When the Footwarmers Jazz Band appeared at Beccles Conservative Club in May 2013, the line-up featured MY LEFT FOOT on bass, but my friends suspected trouble afoot with the concept of someone playing bass with their foot, although I tried to explain that organists do it all the time.  A long and glittering career began in 1965, when (inspired by a theatre organist at Scarborough) My Left Foot found that (strangely) it could already do the bass parts I was hearing on pedals.  My Left Foot first performed at Berry Pianos, Walthamstow on a Yamaha organ in 1965.  By 1970, My Left Foot hosted the Romford Hammond Organ Society, and made numerous soleful appearances at organ demonstration concerts, alongside well-heeled players such as Keith Beckingham and June Nottage.  In the seventies, My Left Foot played bass with the Tony Ford Trio, including occasional medleys with guitar, but the corny guitar / pedals combination, although in step, was flat-footed, and is probably best forgotten.  In the eighties, driving a thousand miles a week meant that, apart from occasional organ club concerts, My Left Foot was demoted to clutch pedal work. 


In the nineties, My Left Foot hosted the Pakefield Organ Club, a season at Sheringham, one in Southwold, and Jazz Jams at Cantors and The Volunteer pub, as well as a toe-hold in regular monthly appearances for the Lowestoft Organ Club at the Hotel Victoria, but in a long period of illness, My Left Foot was cut to the quick, and mainly provided blanket support.  In 2008, the acquisition of a Hammond organ meant "that same old witchcraft" kicked in.  Encouraged by this, My Left Foot began going to the organ clubs again, and nailed it in a One-Man (2-legged) Concert at Christchurch in 2013.  After the rigours of a recent coach trip to France, doctors confirmed that my right foot was suffering from a nasty bout of Anno Domini, but all those years of extra exercise meant that the performance of My Left Foot was still on the ball.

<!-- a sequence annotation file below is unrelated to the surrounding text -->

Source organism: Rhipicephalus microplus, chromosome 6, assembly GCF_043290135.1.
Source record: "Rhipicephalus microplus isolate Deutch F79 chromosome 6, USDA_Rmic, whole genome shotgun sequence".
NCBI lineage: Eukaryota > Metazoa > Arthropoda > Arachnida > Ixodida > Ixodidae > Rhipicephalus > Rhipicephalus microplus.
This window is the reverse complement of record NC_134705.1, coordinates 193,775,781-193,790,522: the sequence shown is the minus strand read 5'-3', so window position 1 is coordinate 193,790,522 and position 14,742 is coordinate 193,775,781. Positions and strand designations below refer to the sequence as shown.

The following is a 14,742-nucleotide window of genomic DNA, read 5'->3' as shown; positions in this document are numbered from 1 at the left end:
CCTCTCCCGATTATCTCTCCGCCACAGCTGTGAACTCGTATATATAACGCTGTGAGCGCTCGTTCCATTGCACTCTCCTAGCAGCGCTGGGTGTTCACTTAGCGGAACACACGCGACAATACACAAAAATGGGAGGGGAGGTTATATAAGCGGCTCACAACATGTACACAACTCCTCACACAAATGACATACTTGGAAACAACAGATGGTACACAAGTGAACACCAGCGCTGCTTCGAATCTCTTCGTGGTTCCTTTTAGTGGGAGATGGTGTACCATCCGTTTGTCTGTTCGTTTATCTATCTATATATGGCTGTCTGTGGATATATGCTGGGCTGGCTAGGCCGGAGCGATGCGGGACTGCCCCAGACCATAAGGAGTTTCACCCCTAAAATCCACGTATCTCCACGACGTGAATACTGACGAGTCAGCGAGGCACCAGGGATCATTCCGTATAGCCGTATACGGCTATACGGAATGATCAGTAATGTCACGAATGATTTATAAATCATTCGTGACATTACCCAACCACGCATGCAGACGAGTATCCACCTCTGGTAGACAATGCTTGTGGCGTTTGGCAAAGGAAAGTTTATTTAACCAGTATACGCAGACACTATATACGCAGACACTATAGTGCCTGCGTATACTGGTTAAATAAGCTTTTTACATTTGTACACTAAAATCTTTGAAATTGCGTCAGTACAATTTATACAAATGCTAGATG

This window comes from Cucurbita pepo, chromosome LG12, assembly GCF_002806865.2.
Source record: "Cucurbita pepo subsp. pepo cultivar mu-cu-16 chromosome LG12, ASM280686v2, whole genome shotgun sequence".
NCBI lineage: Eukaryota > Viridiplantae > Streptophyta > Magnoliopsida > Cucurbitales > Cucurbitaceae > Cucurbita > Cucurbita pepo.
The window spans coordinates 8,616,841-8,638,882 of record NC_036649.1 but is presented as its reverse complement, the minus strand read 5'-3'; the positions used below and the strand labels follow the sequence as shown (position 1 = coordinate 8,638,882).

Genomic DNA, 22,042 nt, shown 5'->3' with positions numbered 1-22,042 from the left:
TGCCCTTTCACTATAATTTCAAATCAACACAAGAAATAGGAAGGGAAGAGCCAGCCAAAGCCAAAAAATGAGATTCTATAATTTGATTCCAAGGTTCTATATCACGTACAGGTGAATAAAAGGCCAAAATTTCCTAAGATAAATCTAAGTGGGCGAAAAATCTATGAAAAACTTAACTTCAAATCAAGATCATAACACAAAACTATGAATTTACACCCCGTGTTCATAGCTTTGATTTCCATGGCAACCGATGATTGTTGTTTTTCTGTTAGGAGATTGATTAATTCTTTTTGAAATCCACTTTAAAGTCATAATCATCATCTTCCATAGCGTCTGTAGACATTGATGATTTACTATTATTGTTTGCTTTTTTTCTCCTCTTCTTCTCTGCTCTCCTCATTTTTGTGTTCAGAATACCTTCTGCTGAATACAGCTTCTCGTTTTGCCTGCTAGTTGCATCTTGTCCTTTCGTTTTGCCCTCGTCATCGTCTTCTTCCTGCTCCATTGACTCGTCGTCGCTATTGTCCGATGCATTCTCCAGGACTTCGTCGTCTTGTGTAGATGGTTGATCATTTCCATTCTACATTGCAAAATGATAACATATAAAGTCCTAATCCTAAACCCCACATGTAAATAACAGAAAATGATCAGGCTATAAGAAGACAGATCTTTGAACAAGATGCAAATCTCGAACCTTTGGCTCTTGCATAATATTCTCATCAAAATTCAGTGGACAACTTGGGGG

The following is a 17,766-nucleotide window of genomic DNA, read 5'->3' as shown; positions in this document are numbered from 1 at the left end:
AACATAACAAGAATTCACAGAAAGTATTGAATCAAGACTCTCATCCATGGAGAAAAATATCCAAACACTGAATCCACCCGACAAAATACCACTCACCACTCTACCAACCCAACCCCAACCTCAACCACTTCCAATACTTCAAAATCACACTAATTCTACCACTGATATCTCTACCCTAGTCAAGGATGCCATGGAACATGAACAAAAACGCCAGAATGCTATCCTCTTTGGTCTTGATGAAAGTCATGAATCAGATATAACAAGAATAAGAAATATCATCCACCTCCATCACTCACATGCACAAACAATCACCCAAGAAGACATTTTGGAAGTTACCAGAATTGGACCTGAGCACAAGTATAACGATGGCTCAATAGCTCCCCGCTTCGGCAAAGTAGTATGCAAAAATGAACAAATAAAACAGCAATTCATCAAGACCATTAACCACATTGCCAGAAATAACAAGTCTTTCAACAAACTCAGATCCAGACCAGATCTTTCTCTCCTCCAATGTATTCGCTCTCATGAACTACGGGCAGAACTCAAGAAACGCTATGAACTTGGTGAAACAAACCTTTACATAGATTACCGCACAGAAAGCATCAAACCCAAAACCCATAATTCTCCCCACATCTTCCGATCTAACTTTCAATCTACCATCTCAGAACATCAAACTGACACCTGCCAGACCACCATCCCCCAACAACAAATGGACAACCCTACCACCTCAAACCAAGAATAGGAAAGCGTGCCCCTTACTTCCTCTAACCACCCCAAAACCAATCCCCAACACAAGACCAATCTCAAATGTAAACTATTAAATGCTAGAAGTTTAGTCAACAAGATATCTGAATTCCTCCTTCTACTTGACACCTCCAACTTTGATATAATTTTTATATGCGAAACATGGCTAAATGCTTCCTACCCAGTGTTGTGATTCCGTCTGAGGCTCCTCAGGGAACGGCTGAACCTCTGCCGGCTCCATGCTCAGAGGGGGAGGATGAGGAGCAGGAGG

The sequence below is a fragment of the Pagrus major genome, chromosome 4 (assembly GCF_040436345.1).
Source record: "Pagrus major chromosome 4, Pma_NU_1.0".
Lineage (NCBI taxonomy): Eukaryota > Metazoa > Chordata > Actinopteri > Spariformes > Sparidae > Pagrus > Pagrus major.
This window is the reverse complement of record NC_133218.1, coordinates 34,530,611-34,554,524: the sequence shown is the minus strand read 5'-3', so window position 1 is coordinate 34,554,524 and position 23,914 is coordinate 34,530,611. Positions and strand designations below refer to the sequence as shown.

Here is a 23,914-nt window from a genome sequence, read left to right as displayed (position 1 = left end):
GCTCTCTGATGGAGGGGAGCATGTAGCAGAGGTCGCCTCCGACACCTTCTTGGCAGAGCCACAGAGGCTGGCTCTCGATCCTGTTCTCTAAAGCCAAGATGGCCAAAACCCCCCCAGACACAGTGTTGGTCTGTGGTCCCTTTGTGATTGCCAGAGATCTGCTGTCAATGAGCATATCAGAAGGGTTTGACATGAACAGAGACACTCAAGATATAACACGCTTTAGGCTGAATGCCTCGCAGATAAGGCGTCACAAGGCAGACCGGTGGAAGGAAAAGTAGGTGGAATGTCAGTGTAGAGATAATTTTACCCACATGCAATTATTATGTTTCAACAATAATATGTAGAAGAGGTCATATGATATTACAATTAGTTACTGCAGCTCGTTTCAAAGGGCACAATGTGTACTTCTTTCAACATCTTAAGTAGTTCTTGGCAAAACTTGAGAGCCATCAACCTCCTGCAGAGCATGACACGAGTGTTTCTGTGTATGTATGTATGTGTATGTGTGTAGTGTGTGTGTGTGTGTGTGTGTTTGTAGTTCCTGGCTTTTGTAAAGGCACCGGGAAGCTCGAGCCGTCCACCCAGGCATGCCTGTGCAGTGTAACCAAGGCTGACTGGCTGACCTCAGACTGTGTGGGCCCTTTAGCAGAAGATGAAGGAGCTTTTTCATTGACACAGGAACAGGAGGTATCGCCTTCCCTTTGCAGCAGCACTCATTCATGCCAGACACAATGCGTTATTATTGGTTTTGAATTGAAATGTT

A long time ago, I had a rescue synth but, sadly, it died quite suddenly, and I was so upset I haven’t had the heart to give a home to another one yet, but I do miss the sound of its voice.  Some modern keyboards are described as synthesizers just because they can imitate instruments, but the real thing can allow you to create and personalise not just any instrument sound, but virtually ANY soundIf you can’t decide what instrument you are listening to, it is probably a synth.


Sweet Synths

Fun with Echo

Stereo sound test

Imitating a Trad Band with synthesizers etc.


There is something about a mandolin that fascinates people, also known as a mandoline, although that sounds to me like something one might rub onto a sore spot.  It’s not a pop instrument, but it is unusual, and I tend to play some light opera themes, and more familiar, popular Italian songs from the fifties right back to 1835.  On a coach tour of Italy, I was amazed to find that these tunes were still being played everywhere.  When I was playing for a street event in Lowestoft, next to a craft stall, the stallholder said, “Watching you, I can see that my mandolin teacher was quite right about a mandolinist needing to use all the fingers”.  Another time, I was playing in a pub, and wondered what people would make of “Catari”, but a lady right in front of me said “Thank you, that was my Mum’s favourite tune”.  Amazing coincidences